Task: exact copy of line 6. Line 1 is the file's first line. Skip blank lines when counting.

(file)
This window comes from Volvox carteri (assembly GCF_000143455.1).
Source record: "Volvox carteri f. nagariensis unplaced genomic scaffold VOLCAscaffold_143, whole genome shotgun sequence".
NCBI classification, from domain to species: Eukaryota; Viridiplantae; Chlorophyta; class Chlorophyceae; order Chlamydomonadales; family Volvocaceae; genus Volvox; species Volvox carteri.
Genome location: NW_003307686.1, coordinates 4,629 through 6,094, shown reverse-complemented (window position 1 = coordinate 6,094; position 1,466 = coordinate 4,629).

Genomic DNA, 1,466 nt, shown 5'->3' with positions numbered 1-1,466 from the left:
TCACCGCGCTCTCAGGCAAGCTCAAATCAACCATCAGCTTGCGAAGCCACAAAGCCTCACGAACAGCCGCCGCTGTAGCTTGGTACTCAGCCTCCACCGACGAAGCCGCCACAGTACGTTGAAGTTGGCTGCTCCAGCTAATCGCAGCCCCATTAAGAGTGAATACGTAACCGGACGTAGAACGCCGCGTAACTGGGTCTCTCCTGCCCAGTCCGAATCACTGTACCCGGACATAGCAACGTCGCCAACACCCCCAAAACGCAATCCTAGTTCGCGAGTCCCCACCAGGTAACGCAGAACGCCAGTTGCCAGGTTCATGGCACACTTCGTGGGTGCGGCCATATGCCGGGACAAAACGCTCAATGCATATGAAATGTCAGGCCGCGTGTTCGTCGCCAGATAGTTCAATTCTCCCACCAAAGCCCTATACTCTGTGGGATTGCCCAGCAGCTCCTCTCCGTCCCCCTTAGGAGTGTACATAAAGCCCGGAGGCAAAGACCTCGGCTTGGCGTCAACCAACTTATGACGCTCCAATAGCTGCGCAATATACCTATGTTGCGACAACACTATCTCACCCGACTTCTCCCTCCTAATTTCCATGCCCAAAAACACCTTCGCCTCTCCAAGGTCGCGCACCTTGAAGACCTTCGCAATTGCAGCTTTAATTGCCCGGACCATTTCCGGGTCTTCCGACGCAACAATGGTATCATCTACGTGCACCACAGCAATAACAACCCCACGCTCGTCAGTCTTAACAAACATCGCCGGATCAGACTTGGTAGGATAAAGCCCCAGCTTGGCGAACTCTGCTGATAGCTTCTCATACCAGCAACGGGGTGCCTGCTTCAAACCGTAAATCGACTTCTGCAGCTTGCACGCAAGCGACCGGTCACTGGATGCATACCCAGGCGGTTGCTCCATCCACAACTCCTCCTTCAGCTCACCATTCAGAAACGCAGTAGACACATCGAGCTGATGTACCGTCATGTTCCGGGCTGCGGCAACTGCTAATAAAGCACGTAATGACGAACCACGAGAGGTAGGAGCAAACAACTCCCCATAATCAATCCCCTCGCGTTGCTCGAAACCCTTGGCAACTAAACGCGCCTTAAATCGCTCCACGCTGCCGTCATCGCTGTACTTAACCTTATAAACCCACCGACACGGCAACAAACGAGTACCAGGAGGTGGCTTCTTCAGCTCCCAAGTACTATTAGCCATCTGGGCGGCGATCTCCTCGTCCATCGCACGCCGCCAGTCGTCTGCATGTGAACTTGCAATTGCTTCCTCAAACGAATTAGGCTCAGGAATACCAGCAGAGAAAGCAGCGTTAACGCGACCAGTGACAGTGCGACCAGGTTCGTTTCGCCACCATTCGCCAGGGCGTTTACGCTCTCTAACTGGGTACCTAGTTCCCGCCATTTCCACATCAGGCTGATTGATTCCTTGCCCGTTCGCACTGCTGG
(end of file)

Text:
TCACCGCGCTCTCAGGCAAGCTCAAATCAACCATCAGCTTGCGAAGCCACAAAGCCTCACGAACAGCCGCCGCTGTAGCTTGGTACTCAGCCTCCACCGACGAAGCCGCCACAGTACGTTGAAGTTGGCTGCTCCAGCTAATCGCAGCCCCATTAAGAGTGAATACGTAACCGGACGTAGAACGCCGCGTAACTGGGTCTCTCCTGCCCAGTCCGAATCACTGTACCCGGACATAGCAACGTCGCCAACACCCCCAAAACGCAATCCTAGTTCGCGAGTCCCCACCAGGTAACGCAGAACGCCAGTTGCCAGGTTCATGGCACACTTCGTGGGTGCGGCCATATGCCGGGACAAAACGCTCAATGCATATGAAATGTCAGGCCGCGTGTTCGTCGCCAGATAGTTCAATTCTCCCACCAAAGCCCTATACTCTGTGGGATTGCCCAGCAGCTCCTCTCCGTCCCCCTTAGGAGTGTACATAAAGCCCGGAGGCAAAGACCTCGGCTTGGCGTCAACCAACTTATGACGCTCCAATAGCTGCGCAATATACCTATGTTGCGACAACACTATCTCACCCGACTTCTCCCTCCTAATTTCCATGCCCAAAAACACCTTCGCCTCTCCAAGGTCGCGCACCTTGAAGACCTTCGCAATTGCAGCTTTAATTGCCCGGACCATTTCCGGGTCTTCCGACGCAACAATGGTATCATCTACGTGCACCACAGCAATAACAACCCCACGCTCGTCAGTCTTAACAAACATCGCCGGATCAGACTTGGTAGGATAAAGCCCCAGCTTGGCGAACTCTGCTGATAGCTTCTCATACCAGCAACGGGGTGCCTGCTTCAAACCGTAAATCGACTTCTGCAGCTTGCACGCAAGCGACCGGTCACTGGATGCATACCCAGGCGGTTGCTCCATCCACAACTCCTCCTTCAGCTCACCATTCAGAAACGCAGTAGACACATCGAGCTGATGTACCGTCATGTTCCGGGCTGCGGCAACTGCTAATAAAGCACGTAATGACGAACCACGAGAGGTAGGAGCAAACAACTCCCCATAATCAATCCCCTCGCGTTGCTCGAAACCCTTGGCAACTAAACGCGCCTTAAATCGCTCCACGCTGCCGTCATCGCTGTACTTAACCTTATAAACCCACCGACACGGCAACAAACGAGTACCAGGAGGTGGCTTCTTCAGCTCCCAAGTACTATTAGCCATCTGGGCGGCGATCTCCTCGTCCATCGCACGCCGCCAGTCGTCTGCATGTGAACTTGCAATTGCTTCCTCAAACGAATTAGGCTCAGGAATACCAGCAGAGAAAGCAGCGTTAACGCGACCAGTGACAGTGCGACCAGGTTCGTTTCGCCACCATTCGCCAGGGCGTTTACGCTCTCTAACTGGGTACCTAGTTCCCGCCATTTCCACATCAGGCTGATTGATTCCTTGCCCGTTCGCACTGCTGG